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Securing the Grounds: Millington Crisis Center’s safety increases with local donations

By Thomas Sellers Jr.
Around 1:45 a.m. on April 28, Millington Crisis Center Director Debra Sigee and Assistant Director Patricia Warner got an alert about the 8133 Wilkinsville location.
The Millington Police Department was also called from the monitoring service provided by Ritter Communication about the break in of the Crisis Center.
“The security system did its job,” Sigee said.
The intruder was locked inside and nothing was taken from the premises.
“When he opened that door,” Sigee said, “he realized, ‘Oh, I’m locked in.’ It’s the deadbolt lock. Thanks to Lowe’s we have received three storm doors. They gave us three exterior doors, those are enforced with steal.
“When I first started here, safety was the first thing on my mind,” she added. “Because I heard that the Crisis Center was broken into before. We had our doors kicked in before. If you can see how we it now, you can see another reason why we want that safety.”
Sigee took over the daily operations of the Millington Crisis Center back in February. Since then, Sigee and the staff have been busy obtaining up-to-date security materials to ensure the safety of everyone who walks through the door. Also the security measures are coming in place to protect the Crisis Center.
“If it was not for Lowe’s donating us those security doors, Ritter donating us the security system, that’s what I love about being here in Millington,” Sigee said. “The churches have also helped us out. The businesses have been very supportive.”
Lowe’s donated six doors in total and the Millington Rotary Club is providing eight new cameras that will be installed outside and inside. This will all go to boaster the security system provided by Ritter.
“The Rotary’s Taste of Millington is a good place to network,” Sigee noted. “You don’t have to be a restaurant to go there. Us being there, we were able to network with other companies, companies that sell communication equipment. I went to talk to Amy Veteto of Ritter.”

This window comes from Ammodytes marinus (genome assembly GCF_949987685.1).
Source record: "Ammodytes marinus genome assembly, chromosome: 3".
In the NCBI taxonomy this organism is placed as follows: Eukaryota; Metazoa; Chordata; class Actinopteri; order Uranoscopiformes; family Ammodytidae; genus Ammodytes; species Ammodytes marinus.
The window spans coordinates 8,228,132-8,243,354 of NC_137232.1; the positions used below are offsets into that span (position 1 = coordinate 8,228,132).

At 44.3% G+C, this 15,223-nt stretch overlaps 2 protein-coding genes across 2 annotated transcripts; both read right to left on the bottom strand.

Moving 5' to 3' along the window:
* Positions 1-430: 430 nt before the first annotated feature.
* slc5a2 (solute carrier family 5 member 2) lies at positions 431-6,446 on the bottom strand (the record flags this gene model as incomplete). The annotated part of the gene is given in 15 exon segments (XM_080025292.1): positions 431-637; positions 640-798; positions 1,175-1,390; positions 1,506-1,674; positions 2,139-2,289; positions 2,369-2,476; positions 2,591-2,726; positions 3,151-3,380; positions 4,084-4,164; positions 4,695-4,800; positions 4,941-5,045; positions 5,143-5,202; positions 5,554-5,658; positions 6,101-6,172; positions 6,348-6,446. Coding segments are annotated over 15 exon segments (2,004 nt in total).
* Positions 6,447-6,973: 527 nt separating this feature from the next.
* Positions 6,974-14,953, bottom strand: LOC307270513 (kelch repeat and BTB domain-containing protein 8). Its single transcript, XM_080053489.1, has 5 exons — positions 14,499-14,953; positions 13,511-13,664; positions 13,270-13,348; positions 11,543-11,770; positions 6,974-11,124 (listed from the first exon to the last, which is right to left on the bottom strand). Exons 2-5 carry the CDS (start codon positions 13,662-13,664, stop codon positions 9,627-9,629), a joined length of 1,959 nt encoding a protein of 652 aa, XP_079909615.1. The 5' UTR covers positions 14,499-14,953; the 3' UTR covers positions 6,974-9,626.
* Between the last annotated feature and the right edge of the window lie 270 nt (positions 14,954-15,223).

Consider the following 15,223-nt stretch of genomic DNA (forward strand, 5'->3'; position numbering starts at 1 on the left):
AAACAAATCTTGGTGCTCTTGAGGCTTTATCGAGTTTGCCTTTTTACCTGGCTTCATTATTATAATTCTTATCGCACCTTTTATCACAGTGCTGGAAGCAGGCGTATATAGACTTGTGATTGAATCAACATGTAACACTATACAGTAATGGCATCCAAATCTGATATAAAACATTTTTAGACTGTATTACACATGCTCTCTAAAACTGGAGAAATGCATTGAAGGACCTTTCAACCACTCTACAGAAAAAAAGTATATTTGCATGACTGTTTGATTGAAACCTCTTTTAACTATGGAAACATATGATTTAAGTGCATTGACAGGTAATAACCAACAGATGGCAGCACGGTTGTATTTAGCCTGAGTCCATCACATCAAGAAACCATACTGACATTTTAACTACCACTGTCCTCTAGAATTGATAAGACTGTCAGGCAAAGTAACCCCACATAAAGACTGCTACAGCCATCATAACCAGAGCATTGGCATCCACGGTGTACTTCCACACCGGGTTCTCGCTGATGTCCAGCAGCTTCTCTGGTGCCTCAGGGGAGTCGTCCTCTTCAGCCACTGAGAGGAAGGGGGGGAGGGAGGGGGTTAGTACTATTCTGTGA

Sigee and Veteto discussed the issue of the Crisis Center’s security on April 10. Veteto saw a chance to help the Crisis Center while keeping them under budget.
“The very next day Rick was here installing our security system,” Sigee said. “That tells me that it is worth going out and meeting people. Talking to them at their booths because right after that I went out to talk to the Rotary Club. This is right before the break in.”
Sigee’s presentation to the Rotary Club hit many points like its new direction, new resources and new changes still needed to improve the Crisis Center. Then she sent an e-mail to Rotary about a direct need for cameras. Rotary stepped up to meet the need.
Sigee said she is grateful to Lowe’s, Ritter and Rotary for their generosity. She also noted the routine contributions of many churches allowing them to assist those in need.
“We hope you come through our doors humble instead of agitated or angry at us,” Sigee said. “We are not the cause of your crisis. If we can help you with your crisis, that is what we are here to do. But if we cannot help you with your crisis, we will give you the resource information of other organizations that could possibly help you.
“We can only give small amount of grants,” she added. “For a majority of the people that does help them keep their lights on or stay in their apartment for that month.”
But Sigee and staff are focusing on assisting clients in ways that will help them for more month to month.
Sigee said in the near future the Crisis Center will be home to Budget, Resume’ Writing and Interviewing workshops. The Center will also help with filling out online resume’.
“We can use updated computers,” Sigee acknowledged. “Our computers are old and the computers that we have we can use them in the area where we have or workshops or for people who are coming in looking for jobs.
“We have people coming in looking for jobs,” she continued. “They don’t come in seeking help with their rent. They com in for this job list right here. We get a job list every week mailed to us. You will see all types of job. One woman who was laid off, she came in needing help. I told her about the job list. She called one of them on there and got a job for $11 an hour.”
The Crisis Center staff wants more success stories similar to that woman. Sigee said it will take the help of the community like Chick-fil-A providing cards for free sandwiches, Mr. Charles from First Baptist Church doing repairs and the trio that got the security system updated.
“If they donate their skill to fix up things here, all you have to do is tell us how much it cost,” Sigee concluded. “It’s a donation. We can write it out on a letterhead or a recipe. We make notes of anything, anybody does here for the Crisis Center.”

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May 2018
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